Review: Danny Brown’s ‘Old’ Pops Pistols And Molly
Danny’s bipolar third album paints a complete picture of the Detroit lyricist
Between self-released mixtapes, EPs, and albums, Danny Brown has put out so many projects over the past few years that it’s hard to keep up. The Detroit MC has a really deep catalog, so deep in fact, that many of his fans—at least to hear him tell it—want that ‘old’ Danny Brown back, the one who used to rhyme over skittering Black Milk and J Dilla beats. That underground shit. His new LP is named Old, and the album is essentially a tale of two projects—a double-sided effort that attempts to appease fans who miss the sound of his past work while still attempting to be progressive. The result makes for an interesting listen.
The first side kicks off with the breakbeat-charged “Side A,” clearly aimed at fans of his older material. “They want that old Danny Brown/To bag up and sell a whole pound/Might have to go and get my braids back/Matter of fact, go and bring them AKs back,” he spits. Continuing that theme, there’s the OutKast-inspired “The Return,” which finds Danny’s voice pitched back down to its speaking range and explaining that people have him misunderstood. “Return of the gangster, fucked that hipster, squeeze the trigger/You got me fucked up, I’m a hood-ass nigga.” Maybe so, but does the hood know who Purity Ring is? Probably not. And yet that’s exactly who Danny summons for the next song, “25 Bucks,” which discusses his reasons for dabbling in trap life over staccato 808s and a growling bass rumble. Elsewhere, “Dope Fiend Rental” is about bartering drugs for sex, while “Torture” finds him vividly detailing the horrors of drug-dealing. And while he’s been a vocal proponent of Molly, allow him a moment of introspection. On “Clean Up” he laments the fact that he’s sometimes too fucked up on MDMA to even see his daughter. Depressing.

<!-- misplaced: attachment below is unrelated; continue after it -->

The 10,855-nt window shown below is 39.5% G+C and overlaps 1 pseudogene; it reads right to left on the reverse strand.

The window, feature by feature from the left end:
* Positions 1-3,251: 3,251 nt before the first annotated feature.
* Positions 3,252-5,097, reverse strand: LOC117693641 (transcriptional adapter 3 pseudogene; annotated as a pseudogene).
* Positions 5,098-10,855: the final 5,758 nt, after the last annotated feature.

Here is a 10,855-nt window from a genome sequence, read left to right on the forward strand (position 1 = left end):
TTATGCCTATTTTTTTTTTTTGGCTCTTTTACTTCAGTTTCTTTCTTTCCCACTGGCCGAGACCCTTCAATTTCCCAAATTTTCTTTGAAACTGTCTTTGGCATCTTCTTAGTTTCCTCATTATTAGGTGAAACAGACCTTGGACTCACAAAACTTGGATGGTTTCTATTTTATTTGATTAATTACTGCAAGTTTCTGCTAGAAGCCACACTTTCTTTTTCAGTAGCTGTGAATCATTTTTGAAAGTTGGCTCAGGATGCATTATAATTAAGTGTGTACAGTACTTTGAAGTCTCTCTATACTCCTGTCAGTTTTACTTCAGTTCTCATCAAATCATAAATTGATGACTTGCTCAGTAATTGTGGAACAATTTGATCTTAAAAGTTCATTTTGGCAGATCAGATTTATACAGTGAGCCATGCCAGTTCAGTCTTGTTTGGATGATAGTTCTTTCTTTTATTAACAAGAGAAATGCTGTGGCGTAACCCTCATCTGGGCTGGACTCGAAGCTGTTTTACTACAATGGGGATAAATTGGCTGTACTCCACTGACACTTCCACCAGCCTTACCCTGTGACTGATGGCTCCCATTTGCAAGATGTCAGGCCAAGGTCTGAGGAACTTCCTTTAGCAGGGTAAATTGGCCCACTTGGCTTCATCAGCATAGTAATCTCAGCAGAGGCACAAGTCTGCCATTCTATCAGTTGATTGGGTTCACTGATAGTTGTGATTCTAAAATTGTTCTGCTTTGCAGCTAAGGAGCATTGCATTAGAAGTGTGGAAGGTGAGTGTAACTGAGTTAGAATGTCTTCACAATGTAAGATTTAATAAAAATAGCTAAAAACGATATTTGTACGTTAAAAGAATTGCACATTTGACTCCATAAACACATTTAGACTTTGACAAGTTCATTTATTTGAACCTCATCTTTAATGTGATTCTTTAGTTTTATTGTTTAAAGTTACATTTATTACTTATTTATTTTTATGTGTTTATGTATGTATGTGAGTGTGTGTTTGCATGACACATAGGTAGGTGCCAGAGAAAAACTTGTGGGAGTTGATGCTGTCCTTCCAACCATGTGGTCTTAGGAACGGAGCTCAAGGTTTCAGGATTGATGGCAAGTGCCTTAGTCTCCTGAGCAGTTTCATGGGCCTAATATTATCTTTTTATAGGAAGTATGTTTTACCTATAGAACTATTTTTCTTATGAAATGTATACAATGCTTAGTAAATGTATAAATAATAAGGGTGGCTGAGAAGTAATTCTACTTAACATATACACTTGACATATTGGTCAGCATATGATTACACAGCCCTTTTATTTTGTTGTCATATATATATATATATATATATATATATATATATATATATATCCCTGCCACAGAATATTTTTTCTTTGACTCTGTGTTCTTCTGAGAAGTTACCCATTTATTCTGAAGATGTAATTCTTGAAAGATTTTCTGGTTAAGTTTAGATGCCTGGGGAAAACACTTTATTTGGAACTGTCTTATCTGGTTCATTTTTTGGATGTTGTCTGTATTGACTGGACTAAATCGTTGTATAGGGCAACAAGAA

But Danny doesn’t stay down for long, though. In fact, while the first half of the album mainly traffics in poignant descriptions of Detroit’s slum villages, the second half deals with what his current preoccupations really are: partying and doing drugs. To that end, there’s “Dip,” about rolling on Molly, and “Smokin & Drinkin,” which covers similar territory. Then there’s the back-to-back twerk-anthems, “Break It [Go]” and “Handstand.” Finally there’s the album’s best song, “Kush Koma,” featuring A$AP Rocky. It’s not exactly reinventing the wheel from a thematic standpoint—clearly people have been rapping about smoking weed for decades—but with its percussive build and deep bass, it may legitimately make a non-smoker put one in the air.
At 19 songs deep, Old is expansive and long. Some might argue it’s too long. But the story Danny is telling here—his progression from underground rap hero to an on-the-cusp cult celebrity—would only be partially complete in any other fashion. And so we get it, it’s long for a reason. There are essentially two albums here, one for his old fans and one for the new. Rare is it that an artist can pull that off, but he somehow does. Mission accomplished. —Paul Cantor